Faces of Change: Minny Jackson
FORT WAYNE, Ind. (Fort Wayne’s NBC) - Minny Jackson has been on the front lines of the movement since the beginning. She’s a Fort Wayne native, a black woman, a mother, an LGBTQ activist and a face of change.
“For 401 years we have dealt with segregation, slavery,” Jackson said. “We’ve been oppressed for so long that we fight among each other for a slice of the pie.”
Jackson grew up in Fort Wayne, and she says racism here is very real.
“Every day when I wake up, I walk out my house and I look around,” Jackson says she lives in fear because of her identity. “I walk everyday just in fear of whether or not I’m going to have hatred from people who don’t like black people or people who don’t like gay people.”
That fear is the reason she’s fighting for change, she says, and for the future of her five-year-old daughter.
“One night when I was putting her to bed, she said to me, I don’t want to be a police officer anymore,” Jackson explained. “What you want to do? I want to be like you mommy.”
Jackson protested nearly every day downtown Fort Wayne, and she says, once she felt comfortable with peace on the streets her daughter was protesting by her side.
“We say who are you, and she’ll tell us,” Jackson says to her daughter La’Bella. “I am intelligent, l am important, and I am black.”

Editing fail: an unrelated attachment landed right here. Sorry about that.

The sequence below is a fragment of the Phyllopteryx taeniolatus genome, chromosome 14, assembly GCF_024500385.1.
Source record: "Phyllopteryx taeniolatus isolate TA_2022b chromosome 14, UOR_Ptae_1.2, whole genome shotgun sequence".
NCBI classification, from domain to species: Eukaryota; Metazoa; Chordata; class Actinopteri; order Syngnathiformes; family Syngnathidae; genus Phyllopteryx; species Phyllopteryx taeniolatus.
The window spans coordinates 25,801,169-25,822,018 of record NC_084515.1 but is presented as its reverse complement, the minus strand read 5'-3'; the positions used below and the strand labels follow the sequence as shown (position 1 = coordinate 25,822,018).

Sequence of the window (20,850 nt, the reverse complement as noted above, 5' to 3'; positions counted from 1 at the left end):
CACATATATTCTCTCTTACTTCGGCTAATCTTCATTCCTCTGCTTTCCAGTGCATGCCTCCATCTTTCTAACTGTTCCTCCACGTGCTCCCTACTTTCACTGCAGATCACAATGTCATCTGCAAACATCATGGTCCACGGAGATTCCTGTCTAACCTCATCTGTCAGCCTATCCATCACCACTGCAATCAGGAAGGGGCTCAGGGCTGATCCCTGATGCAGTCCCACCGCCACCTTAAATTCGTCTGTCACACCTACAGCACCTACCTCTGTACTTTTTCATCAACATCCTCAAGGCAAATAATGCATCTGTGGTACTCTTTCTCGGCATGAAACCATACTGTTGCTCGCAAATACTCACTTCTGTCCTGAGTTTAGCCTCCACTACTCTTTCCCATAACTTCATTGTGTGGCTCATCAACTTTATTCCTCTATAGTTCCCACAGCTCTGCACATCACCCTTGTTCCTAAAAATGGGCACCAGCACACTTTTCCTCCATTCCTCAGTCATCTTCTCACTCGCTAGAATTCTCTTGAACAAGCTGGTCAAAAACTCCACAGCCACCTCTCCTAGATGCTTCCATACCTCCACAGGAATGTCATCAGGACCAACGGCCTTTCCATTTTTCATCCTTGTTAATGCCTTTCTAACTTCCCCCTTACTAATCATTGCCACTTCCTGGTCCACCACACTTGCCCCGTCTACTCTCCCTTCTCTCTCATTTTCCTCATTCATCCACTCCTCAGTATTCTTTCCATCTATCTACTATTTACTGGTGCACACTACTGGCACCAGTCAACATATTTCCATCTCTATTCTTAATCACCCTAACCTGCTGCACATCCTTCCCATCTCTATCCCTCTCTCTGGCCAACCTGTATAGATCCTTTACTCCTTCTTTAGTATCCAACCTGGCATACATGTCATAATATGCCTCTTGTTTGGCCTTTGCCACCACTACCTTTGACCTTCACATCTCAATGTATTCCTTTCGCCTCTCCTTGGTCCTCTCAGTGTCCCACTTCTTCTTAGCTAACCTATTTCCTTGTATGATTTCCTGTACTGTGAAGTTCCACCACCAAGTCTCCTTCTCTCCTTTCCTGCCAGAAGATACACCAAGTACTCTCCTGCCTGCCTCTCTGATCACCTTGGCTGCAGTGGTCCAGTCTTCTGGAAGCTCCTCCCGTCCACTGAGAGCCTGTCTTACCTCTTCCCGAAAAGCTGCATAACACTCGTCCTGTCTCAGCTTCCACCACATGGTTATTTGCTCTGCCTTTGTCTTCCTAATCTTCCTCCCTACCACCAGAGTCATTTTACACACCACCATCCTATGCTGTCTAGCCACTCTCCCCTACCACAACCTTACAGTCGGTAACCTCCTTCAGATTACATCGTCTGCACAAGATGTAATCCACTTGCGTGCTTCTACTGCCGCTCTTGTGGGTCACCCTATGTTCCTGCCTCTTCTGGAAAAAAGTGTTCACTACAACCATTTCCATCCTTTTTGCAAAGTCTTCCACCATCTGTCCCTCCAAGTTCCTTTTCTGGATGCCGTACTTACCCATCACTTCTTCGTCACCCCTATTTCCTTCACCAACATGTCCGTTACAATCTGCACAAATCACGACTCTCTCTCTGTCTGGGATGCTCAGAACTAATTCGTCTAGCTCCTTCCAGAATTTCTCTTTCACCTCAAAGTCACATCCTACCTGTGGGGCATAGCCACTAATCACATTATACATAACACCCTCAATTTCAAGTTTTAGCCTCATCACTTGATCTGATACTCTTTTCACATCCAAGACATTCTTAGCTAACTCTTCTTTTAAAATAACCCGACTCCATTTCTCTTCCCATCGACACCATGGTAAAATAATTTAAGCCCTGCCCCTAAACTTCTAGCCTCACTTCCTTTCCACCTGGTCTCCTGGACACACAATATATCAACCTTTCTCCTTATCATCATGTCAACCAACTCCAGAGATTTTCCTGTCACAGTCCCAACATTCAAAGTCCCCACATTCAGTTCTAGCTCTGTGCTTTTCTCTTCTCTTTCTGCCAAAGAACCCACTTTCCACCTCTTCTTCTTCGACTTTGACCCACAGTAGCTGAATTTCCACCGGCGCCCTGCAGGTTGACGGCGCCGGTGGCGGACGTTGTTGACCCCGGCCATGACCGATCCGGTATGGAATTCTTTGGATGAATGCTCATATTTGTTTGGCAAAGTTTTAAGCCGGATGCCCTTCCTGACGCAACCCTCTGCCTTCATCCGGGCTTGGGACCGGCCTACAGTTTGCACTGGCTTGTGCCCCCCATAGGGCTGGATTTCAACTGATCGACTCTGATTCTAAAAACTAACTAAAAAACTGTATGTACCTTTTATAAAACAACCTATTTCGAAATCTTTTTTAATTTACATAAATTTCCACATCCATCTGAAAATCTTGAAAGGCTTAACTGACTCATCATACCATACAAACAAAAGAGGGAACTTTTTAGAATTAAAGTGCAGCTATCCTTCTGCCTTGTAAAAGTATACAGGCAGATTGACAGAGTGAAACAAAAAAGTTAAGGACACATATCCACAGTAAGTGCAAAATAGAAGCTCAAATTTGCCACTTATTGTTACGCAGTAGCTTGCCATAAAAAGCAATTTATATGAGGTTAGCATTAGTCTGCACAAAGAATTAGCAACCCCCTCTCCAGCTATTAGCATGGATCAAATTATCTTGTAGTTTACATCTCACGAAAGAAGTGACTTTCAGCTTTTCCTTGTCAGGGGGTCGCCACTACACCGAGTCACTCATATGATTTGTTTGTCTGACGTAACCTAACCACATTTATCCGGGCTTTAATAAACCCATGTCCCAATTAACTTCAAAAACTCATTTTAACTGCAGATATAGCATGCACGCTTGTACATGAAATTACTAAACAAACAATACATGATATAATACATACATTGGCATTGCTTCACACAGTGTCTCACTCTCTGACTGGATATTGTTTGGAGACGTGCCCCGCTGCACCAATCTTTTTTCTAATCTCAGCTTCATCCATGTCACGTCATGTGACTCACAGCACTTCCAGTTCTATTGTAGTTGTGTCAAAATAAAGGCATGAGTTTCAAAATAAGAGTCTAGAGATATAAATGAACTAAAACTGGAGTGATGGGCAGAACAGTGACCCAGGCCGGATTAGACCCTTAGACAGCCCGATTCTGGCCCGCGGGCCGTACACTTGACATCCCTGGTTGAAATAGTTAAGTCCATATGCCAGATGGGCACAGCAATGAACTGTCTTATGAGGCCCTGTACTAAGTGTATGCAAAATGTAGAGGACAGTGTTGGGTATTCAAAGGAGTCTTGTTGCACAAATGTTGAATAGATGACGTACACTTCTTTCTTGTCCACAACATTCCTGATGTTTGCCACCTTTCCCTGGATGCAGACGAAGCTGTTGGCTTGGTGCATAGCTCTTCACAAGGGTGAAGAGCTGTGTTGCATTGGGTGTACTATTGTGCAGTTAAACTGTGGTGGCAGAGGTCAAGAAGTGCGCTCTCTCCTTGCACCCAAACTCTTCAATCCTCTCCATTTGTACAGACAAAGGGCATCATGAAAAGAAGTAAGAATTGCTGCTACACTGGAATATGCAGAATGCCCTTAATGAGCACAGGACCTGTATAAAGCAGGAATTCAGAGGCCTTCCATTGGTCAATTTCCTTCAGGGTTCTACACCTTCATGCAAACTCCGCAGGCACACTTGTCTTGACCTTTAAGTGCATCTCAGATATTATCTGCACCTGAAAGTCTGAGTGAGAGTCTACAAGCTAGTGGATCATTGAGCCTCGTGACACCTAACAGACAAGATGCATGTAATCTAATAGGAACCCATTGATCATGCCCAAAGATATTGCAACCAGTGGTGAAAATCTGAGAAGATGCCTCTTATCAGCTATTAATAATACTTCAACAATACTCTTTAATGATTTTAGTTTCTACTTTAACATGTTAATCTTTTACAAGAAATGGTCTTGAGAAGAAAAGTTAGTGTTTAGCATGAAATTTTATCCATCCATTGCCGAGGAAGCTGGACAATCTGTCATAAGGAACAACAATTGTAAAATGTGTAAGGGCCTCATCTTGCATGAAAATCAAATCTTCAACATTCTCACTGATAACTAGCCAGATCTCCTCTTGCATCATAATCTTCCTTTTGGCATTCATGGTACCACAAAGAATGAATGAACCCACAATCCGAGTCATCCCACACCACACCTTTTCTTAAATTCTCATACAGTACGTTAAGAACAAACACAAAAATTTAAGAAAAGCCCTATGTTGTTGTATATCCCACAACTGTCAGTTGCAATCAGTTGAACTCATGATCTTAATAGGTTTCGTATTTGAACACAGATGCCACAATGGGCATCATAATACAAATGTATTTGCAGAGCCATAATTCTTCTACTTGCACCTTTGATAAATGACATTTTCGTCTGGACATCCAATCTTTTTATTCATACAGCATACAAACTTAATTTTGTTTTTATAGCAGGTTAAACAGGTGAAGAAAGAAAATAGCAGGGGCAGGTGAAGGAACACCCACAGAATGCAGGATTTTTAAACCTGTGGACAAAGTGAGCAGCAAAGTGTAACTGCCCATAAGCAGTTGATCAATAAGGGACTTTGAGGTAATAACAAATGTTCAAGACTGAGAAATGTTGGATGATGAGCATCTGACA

Jackson and her daughter repeat this almost every day to each other, she said.
“I love the fact that my daughter loves the skin that she’s in, I love that about her, she loves everything black,” Jackson said. “We have to stop being portrayed as the enemy, and that’s the world I’m striving for her to be in.”
She says, her daughter is one of the main reasons she protesting. She wants her to live in a better world.
“The energy in there, to where you could feel love and anger all at the same time,” Jackson reflects on what it was like among the protests. “It was terrifying, but in a sense for me personally, for one split second there was no arguing amongst people and we were all helping each other through a tough situation.”
Jackson says it felt like for one moment surrounded by the chanting, the marching and the power of the people, she felt free.
“The roots of America are embedded in hatred, and until we dig up those roots and start planting new ones and planting new seeds, we’re going to stay the same,” Jackson said.
Jackson says she’s not going to stop fighting and they are planning on adapting to new forms of protesting in the future.
“The power is in the fist, right here, we got the power, it’s just how we use it,” She holds her fist high and says, “So right now, as of today, I’m proud to be a gay black woman.”
Over the course of the protests, Jackson says she’s learned what it takes for a community to come together. She says, she will continue teaching her daughter what it takes to fight for change.
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